Saturday, 11 February 2017

The Confessional. Part 78.

Theory and practice of the confessional by Caspar Erich Schieler, Richard Frederick Clarke

Hence a prostitute makes a sufficient statement in confessing how often she has been accustomed to sin each day or week, at the same time telling the species, or at least the more general species, of the sins so far as possible; she would make a perfect confession by an accusation such as follows: " I have spent so many years in this state of sin, and as occasion offered I sinned with all who came, married and unmarried, and also with those who were bound by vow." Penitents must always give at least the more general specific characters of their sins, and the number of times per day or week they have sinned.

A similar difficulty is presented in the case of those who have a deeply rooted habit of sin — those, for example, who constantly entertain impure desires with regard to women whom they chance to meet; it is very difficult in such a case to give any number. Such people make a perfect confession by stating that they are given to this habit, adding whether they indulge frequently in the day or week; besides this they should mention at least the more general specific characters, whether they indulge these desires with regard to married people or relations or persons consecrated to God.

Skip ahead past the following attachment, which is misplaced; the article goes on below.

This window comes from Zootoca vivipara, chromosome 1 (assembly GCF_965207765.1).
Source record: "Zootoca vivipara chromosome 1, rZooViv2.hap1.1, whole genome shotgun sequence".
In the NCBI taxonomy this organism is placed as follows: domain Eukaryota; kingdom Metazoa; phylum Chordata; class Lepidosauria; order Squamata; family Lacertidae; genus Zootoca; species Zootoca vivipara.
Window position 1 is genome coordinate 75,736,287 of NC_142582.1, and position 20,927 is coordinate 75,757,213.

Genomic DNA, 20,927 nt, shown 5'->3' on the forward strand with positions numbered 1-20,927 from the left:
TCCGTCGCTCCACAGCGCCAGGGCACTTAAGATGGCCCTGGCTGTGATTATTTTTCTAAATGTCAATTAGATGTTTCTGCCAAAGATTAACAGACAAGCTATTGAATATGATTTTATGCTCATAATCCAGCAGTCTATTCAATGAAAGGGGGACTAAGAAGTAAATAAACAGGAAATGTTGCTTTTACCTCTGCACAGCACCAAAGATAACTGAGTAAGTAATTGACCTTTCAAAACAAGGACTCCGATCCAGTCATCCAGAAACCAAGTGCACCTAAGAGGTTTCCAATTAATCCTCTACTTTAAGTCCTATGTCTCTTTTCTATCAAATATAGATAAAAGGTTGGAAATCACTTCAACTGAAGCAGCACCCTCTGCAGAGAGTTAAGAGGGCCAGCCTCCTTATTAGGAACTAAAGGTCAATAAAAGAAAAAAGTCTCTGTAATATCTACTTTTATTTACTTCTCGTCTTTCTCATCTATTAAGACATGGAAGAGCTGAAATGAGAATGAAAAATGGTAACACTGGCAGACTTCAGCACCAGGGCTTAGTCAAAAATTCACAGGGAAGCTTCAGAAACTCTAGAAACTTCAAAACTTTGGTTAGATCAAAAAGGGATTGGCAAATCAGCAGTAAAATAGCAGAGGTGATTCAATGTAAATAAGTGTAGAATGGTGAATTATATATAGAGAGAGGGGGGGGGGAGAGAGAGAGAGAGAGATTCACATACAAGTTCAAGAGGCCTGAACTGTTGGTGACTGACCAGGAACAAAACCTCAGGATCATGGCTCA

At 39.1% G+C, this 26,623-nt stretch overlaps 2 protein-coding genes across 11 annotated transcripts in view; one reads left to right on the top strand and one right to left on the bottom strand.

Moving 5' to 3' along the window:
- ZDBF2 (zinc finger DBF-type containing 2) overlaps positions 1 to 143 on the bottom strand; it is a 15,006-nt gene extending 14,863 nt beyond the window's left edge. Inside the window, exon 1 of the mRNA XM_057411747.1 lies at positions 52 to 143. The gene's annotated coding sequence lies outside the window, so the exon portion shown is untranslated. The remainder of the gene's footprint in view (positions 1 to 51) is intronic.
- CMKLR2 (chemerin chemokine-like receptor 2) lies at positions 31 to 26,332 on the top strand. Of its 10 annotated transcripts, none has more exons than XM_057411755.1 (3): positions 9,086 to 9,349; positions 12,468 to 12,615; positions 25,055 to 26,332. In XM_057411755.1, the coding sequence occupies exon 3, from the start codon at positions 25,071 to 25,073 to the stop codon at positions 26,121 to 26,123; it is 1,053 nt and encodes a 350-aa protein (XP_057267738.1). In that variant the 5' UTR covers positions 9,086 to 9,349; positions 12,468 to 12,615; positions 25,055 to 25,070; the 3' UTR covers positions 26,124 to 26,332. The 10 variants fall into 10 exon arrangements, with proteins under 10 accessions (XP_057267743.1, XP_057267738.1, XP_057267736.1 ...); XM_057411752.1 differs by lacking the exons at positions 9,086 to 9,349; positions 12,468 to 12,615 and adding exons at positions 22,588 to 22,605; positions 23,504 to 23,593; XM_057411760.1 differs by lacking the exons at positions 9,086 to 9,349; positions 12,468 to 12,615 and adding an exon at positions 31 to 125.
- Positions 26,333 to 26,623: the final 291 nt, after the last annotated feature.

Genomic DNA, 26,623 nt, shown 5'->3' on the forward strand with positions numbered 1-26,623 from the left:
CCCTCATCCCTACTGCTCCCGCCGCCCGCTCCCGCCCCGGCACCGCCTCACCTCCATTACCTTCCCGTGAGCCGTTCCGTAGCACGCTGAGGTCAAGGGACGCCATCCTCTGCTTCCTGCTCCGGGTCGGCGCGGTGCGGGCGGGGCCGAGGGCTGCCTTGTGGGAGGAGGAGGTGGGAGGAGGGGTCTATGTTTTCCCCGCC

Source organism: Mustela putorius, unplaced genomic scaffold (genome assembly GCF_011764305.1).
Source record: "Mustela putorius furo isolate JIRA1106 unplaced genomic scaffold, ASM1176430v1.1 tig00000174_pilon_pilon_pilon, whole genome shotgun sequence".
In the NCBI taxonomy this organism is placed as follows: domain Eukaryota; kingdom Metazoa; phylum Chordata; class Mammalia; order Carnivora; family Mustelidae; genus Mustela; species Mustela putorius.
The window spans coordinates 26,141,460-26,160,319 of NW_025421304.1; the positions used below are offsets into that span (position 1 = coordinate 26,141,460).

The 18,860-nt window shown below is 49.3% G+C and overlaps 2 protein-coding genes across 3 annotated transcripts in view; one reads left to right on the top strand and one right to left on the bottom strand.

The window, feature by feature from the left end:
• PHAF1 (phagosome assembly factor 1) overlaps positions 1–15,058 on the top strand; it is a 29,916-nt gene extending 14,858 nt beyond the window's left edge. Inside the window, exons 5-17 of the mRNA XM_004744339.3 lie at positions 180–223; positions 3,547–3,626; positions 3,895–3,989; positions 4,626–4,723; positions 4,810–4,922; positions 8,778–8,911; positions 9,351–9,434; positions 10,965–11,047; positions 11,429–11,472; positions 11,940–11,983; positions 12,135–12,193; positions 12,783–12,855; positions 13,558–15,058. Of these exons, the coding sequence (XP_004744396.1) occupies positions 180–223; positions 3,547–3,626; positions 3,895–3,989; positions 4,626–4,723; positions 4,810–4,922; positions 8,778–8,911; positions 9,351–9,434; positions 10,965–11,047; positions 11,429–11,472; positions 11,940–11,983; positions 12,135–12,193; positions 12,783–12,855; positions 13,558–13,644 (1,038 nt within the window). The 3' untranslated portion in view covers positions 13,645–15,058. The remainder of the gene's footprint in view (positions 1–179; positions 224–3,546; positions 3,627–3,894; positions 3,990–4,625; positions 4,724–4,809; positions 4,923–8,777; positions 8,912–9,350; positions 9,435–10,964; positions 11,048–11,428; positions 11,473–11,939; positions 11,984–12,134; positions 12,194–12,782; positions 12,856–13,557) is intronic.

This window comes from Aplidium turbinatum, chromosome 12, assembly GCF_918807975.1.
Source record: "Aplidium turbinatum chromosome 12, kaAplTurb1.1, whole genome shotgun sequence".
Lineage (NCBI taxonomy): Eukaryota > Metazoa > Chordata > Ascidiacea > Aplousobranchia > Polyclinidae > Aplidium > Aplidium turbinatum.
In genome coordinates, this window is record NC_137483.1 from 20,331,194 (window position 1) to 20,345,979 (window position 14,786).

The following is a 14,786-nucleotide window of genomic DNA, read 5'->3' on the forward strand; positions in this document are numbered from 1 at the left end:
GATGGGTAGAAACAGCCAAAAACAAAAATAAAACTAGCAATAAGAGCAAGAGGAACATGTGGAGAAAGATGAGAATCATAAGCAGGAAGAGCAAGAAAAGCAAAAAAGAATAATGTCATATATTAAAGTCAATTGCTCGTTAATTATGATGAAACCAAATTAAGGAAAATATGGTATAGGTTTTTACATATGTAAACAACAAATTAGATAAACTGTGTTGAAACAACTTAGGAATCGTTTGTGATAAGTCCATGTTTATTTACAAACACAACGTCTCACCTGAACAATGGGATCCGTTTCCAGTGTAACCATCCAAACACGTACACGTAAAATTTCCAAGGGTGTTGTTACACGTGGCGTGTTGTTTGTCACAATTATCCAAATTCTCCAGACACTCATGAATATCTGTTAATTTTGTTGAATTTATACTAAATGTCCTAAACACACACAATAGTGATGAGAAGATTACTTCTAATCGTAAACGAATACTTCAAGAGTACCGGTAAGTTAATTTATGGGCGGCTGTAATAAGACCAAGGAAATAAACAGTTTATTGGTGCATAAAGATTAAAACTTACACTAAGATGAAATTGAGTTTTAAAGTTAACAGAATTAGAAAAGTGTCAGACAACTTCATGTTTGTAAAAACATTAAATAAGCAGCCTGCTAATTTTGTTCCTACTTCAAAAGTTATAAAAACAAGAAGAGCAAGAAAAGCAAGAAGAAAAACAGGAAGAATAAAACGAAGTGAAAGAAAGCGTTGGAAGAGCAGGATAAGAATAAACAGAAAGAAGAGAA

The same difficulty arises with regard to uneducated and ignorant people who have to accuse themselves of impure conversations carried on at their work during the whole day, on all sorts of subjects and before all kinds of companions. They, too, may confess the number and species of their sins as we have indicated above.

Lugo and Sporer would also admit the confession as valid and give absolution to a thief who accuses himself as follows: "Since I was ten years old I have been so addicted to stealing that whenever a chance was offered — and that happened very frequently — I stole what I could; besides I have stolen sacred objects of considerable value on five occasions or, if I mistake not, six."

Though the accusation of the species in confession usually offers more difficulty than that of the number, yet Lugo advises the more learned confessors in particular to refrain from being too exacting in demanding the classification from their penitents. As the less-trained confessor may fail in this respect by defect, the more learned confessor is exposed to the danger of excess. The penitent must give the species of the sin, and the confessor is bound to inquire with due regard to the penitent's ability and the knowledge which he had at the time of sinning; for a man cannot do evil of which he is ignorant; moreover, it is sufficient to have a general consciousness of grave malice.